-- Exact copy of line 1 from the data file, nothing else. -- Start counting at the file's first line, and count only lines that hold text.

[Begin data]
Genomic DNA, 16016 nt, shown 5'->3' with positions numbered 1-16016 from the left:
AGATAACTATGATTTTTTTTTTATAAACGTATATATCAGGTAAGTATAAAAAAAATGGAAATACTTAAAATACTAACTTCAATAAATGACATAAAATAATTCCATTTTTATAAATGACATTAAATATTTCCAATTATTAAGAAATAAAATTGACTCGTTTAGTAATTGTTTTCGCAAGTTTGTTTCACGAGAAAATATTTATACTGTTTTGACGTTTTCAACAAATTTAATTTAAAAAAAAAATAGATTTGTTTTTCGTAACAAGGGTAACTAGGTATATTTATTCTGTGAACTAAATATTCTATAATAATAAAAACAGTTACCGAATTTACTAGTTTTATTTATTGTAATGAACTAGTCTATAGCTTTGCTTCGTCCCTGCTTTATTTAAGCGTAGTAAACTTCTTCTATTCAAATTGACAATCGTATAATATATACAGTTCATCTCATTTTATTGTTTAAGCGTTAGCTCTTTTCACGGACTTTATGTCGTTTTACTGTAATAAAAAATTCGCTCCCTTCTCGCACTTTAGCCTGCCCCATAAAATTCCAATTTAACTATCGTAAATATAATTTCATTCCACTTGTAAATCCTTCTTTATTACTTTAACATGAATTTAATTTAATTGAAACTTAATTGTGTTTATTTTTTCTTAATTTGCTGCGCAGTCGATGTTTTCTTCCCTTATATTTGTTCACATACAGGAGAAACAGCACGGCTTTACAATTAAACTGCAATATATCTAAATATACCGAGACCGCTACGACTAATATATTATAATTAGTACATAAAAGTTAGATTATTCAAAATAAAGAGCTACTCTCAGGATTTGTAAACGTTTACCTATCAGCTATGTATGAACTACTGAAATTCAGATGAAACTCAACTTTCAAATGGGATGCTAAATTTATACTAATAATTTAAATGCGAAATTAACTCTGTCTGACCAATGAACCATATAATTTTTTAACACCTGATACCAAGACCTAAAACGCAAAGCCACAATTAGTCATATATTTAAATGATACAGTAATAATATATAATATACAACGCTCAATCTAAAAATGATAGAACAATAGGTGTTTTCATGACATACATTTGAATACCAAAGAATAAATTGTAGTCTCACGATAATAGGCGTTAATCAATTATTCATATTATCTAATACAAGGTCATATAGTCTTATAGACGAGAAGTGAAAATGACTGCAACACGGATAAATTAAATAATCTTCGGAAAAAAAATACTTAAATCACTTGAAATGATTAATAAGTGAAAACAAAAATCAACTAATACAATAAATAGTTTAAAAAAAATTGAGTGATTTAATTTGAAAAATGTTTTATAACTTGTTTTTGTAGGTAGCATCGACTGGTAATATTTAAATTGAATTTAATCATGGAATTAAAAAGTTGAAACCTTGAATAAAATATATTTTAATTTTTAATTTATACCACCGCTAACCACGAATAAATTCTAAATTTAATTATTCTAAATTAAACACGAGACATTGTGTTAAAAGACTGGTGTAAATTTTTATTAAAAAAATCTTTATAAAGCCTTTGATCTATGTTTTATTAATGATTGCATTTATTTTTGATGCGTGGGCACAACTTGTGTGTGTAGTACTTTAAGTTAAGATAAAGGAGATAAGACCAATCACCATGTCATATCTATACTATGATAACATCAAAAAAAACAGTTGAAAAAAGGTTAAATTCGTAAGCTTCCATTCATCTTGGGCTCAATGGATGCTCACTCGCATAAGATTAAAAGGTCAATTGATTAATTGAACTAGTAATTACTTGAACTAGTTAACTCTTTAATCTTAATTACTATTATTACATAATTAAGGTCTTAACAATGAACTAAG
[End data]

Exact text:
Genomic DNA, 16016 nt, shown 5'->3' with positions numbered 1-16016 from the left: